Trypanosome infections in Glossina spp. inhabiting three peridomestic agroecosystems in Nsukka area were studied by dissection from April 1984 to July 1985. Approximately 0.65% of 4620 G. tachinoides and none of 17 G. palpalis were found with maturing or mature trypanosome infections. Of these infections, 20% were due to the Trypanosoma brucei group, 40% to the T. congolense group, and 40% to a mixture of the T. brucei and T. congolense groups. Trypanosome infection rates did not differ significantly with seasons or sex of fly, but they differed significantly with location. An apparent difference was observed in the frequency with which male and female G. tachinoides were infected by the various trypanosome species. Also there was a difference in the variety of trypanosome species encountered in the three locations. In infective flies, while the salivary gland, labrum and midgut were scantily to very heavily infected, the hypopharynx was never heavily infected. Dependence of tsetse flies on domestic pigs as the major source of blood meals, commercial activities in the area, the inherently limited vectorial capacity of palpalis group tsetse, and the fact that most flies apparently obtained their first blood meal when two to four days old, were identified as some of the factors responsible for the observed infection rates. The epizootiological and epidemiological implications of these findings are discussed.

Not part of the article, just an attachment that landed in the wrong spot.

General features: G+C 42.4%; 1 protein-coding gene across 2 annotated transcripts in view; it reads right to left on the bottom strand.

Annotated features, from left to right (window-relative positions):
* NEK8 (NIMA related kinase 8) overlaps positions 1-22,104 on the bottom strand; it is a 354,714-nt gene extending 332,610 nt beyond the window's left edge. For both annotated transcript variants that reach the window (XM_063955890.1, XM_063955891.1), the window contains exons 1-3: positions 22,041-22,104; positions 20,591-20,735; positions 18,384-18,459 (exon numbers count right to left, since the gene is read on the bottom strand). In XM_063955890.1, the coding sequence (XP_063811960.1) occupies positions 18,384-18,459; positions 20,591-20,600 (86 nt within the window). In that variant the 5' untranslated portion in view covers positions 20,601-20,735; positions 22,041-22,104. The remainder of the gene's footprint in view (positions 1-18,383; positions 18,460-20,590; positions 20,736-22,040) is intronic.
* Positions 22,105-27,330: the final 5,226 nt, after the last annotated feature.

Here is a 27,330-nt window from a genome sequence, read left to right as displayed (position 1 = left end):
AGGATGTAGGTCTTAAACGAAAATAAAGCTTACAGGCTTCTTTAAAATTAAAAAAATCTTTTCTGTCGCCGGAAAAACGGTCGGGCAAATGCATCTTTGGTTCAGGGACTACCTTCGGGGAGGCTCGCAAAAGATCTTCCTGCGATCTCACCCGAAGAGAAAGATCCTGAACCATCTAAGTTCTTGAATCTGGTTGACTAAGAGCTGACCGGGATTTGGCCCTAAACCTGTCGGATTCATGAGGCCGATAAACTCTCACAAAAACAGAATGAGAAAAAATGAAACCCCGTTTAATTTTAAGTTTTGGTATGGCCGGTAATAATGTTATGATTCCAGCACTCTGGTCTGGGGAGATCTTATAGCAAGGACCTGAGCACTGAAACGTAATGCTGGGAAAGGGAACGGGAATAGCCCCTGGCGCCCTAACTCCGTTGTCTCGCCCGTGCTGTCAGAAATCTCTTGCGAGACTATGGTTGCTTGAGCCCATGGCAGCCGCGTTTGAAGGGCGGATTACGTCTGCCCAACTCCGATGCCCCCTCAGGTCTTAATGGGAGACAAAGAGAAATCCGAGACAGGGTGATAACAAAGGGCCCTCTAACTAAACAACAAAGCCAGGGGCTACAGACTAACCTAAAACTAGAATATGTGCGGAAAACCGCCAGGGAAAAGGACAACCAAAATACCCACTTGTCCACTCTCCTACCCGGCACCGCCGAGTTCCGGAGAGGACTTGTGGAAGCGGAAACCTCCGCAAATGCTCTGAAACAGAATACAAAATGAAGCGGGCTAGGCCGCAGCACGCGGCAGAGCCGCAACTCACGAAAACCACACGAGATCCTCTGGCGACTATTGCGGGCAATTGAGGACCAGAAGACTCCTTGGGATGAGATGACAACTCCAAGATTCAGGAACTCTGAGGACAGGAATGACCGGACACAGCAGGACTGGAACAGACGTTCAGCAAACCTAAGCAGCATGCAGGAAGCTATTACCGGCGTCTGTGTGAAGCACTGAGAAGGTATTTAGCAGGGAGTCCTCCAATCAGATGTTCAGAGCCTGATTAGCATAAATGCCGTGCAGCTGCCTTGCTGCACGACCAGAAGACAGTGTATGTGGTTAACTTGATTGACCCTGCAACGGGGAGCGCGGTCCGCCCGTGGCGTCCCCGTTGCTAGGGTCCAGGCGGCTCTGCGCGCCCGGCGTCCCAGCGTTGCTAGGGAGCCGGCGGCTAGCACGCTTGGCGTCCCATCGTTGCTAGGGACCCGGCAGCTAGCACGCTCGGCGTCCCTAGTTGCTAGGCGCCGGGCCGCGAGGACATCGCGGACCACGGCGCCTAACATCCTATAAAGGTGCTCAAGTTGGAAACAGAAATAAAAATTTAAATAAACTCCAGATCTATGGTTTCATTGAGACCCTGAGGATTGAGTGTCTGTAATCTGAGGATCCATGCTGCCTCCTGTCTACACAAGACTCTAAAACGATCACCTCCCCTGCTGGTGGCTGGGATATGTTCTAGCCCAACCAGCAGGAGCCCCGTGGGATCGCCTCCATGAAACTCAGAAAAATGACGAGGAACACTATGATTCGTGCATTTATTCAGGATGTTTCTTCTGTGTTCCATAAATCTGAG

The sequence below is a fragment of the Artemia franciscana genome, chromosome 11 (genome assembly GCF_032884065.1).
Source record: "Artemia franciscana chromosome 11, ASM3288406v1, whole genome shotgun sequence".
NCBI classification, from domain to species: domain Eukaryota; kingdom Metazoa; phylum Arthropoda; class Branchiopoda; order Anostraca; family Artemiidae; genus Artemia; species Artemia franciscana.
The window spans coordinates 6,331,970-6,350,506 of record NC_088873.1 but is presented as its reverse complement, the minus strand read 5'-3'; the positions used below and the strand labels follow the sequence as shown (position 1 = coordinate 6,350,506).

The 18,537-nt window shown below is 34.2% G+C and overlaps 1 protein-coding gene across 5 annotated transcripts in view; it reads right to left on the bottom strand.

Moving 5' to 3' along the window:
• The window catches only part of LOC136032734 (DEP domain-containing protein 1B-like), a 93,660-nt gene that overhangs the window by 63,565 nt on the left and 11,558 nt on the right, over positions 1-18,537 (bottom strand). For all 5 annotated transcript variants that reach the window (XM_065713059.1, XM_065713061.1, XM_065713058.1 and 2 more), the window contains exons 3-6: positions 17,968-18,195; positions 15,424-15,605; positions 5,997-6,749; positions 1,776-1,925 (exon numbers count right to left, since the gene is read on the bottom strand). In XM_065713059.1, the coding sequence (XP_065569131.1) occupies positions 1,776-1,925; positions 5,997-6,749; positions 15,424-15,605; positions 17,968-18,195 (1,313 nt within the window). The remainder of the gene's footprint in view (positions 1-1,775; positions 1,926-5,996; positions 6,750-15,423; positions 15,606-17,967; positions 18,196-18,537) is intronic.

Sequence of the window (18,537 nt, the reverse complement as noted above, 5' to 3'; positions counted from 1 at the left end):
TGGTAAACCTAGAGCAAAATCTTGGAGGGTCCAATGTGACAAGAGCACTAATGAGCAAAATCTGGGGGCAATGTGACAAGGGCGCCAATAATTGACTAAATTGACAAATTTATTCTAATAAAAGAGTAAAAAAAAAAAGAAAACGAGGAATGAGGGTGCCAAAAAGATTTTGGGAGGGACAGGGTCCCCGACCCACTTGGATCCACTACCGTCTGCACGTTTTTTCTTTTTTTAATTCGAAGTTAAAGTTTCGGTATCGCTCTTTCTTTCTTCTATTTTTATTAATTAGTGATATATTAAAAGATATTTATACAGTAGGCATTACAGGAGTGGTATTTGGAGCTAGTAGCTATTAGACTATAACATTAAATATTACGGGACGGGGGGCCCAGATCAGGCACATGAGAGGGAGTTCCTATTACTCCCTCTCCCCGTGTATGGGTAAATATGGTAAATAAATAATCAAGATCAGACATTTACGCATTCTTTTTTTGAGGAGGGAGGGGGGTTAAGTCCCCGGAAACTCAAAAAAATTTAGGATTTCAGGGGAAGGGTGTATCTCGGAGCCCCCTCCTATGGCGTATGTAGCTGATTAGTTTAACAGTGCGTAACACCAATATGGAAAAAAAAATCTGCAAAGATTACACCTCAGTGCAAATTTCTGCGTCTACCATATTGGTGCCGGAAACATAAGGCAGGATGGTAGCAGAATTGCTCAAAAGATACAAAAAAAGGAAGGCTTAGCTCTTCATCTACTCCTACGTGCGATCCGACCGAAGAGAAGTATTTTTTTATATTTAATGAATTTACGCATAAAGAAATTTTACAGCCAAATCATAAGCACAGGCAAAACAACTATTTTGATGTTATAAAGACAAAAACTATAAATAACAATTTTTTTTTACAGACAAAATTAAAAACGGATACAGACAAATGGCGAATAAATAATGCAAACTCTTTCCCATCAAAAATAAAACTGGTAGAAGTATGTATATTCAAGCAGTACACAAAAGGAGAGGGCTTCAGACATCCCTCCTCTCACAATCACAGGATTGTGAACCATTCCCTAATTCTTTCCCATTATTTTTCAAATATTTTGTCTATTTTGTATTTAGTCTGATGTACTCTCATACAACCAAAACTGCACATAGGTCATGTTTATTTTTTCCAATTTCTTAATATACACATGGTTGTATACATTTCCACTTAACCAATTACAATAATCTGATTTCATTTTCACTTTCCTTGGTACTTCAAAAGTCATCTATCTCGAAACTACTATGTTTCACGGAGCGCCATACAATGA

Pathogens and Global Health 07/1987; 81(3):319-29.